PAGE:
Earlier this month, a new Multilateration System was transitioned into operational service at Heathrow Airport. At first, this may not sound groundbreaking, but the size of Heathrow Airport, and the number of buildings on the site, requires this system to be one of the largest in the world and one which is vital to maintain the traffic flow at Europe’s busiest airport.
The Multilateration System uses a constellation of remote units around the airport to triangulate the position of aircraft, based on their SSR transponder transmissions. It delivers significant technical and operational enhancements, including the provision of ground surveillance within the new Terminal 2: The Queen’s Terminal at Heathrow.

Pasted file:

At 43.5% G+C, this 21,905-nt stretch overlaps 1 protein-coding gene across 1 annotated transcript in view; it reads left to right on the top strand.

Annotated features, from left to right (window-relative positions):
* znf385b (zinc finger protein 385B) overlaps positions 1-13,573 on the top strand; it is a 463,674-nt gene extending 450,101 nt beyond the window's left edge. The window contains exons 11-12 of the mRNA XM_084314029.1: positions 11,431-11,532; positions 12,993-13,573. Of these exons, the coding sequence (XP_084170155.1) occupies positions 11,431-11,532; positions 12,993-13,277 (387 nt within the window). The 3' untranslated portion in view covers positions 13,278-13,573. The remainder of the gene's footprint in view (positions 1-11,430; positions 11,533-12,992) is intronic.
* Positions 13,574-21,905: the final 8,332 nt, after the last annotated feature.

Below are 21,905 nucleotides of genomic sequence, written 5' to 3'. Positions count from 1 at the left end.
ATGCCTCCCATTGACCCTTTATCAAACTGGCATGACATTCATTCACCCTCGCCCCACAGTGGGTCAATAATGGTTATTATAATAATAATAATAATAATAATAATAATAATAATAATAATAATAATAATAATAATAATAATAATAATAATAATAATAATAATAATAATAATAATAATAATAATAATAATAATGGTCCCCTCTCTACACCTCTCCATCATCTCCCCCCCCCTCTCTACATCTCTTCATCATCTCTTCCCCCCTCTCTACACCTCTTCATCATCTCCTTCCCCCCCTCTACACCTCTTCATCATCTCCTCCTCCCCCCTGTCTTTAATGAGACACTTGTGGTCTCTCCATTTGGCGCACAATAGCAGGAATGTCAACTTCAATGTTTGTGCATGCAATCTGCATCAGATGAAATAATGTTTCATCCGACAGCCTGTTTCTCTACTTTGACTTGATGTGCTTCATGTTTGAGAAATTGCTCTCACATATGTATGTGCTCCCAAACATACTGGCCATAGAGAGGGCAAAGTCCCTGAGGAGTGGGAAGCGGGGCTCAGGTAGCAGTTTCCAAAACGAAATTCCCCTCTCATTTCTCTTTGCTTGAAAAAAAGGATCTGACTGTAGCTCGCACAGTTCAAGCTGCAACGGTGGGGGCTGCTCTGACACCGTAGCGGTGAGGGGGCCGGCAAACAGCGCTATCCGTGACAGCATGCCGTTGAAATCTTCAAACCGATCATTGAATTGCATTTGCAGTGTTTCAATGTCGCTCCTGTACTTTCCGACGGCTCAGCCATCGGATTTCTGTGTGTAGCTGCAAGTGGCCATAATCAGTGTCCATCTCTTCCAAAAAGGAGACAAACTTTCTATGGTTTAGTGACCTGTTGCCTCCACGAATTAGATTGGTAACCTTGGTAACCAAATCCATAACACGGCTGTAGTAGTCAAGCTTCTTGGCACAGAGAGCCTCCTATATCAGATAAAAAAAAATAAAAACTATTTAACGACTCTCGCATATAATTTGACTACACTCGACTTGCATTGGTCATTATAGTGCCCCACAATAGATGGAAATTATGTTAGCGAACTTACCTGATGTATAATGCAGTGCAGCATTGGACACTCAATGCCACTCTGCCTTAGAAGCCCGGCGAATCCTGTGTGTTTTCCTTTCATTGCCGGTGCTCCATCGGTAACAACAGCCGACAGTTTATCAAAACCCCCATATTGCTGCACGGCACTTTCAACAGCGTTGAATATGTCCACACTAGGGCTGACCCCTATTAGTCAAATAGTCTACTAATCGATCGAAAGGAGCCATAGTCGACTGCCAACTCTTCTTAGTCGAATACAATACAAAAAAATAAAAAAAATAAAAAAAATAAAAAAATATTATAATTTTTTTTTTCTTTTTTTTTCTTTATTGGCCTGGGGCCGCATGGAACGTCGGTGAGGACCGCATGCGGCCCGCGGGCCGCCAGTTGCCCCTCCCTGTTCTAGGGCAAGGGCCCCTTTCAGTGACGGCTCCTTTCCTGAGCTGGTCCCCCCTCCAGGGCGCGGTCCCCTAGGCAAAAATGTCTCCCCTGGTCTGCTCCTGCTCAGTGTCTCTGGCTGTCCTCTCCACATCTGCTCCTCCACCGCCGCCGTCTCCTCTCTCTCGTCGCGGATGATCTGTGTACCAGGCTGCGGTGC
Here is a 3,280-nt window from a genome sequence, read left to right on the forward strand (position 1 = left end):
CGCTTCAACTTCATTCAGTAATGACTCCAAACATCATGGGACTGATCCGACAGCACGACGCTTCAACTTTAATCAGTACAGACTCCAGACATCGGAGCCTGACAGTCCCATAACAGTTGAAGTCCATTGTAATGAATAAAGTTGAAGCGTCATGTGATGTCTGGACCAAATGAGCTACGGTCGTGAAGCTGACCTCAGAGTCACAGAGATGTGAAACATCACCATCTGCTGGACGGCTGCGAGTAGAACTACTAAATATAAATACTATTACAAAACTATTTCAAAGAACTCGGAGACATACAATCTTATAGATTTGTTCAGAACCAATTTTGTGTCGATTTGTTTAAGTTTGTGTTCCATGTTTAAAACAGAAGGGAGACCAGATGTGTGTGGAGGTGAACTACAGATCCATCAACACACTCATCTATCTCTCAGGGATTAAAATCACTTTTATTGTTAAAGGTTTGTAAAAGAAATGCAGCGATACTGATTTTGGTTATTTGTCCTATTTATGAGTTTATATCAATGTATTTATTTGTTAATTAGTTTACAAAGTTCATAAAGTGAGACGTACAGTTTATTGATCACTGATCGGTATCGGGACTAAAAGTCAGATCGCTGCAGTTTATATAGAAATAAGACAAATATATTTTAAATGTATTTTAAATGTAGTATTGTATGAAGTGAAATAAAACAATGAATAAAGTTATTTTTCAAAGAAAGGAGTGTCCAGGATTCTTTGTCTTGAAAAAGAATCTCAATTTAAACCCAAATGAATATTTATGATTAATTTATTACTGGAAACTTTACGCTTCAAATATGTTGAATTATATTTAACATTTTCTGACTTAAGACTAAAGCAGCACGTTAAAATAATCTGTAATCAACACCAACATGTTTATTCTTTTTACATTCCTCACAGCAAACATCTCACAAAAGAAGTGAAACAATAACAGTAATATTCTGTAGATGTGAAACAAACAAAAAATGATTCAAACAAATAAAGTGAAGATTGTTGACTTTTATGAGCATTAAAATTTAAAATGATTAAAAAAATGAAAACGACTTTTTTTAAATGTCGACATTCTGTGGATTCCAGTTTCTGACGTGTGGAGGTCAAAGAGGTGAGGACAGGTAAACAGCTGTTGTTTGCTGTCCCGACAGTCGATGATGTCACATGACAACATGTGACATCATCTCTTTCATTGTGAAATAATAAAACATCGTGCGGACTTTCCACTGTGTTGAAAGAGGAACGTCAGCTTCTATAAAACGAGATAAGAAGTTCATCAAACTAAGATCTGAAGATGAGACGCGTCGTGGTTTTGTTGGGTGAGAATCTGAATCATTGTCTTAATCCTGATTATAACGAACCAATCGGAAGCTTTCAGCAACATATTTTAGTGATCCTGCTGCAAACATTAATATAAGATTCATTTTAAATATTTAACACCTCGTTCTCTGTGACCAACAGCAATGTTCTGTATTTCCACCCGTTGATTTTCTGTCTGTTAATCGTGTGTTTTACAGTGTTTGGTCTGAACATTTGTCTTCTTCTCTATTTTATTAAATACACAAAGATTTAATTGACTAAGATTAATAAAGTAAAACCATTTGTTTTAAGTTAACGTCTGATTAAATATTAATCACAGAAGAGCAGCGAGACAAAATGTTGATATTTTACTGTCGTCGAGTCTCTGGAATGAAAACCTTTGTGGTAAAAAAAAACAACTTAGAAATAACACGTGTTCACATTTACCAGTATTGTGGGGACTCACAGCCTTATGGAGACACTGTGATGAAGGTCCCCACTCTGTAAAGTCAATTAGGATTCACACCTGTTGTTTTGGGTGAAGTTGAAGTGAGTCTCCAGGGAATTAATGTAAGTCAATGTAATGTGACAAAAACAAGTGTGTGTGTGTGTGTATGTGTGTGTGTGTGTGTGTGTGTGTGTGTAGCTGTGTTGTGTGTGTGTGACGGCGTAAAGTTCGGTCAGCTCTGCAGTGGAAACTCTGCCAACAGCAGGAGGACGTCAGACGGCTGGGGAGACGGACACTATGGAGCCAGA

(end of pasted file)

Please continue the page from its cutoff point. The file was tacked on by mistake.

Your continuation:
The work actually originated from the need to extend the existing system to allow for the new Queen’s Terminal. In order to facilitate this, we first had to replace 13 of the existing 24 remote units within a three month window, before adding seven new remote units to cover the new Terminal 2 Building and upgrading the central processing software. The whole system had to be integrated and rigorously tested.
The original Heathrow system was the first multilateration system to enter service in the world, and this new system is now the most complex in the UK, with 31 remote units and two separate operating locations.
To transition such a highly integrated system in a complex and busy airfield environment – and without any operational impact – was certainly a challenge, but one which our engineering team is proud to say we achieved.
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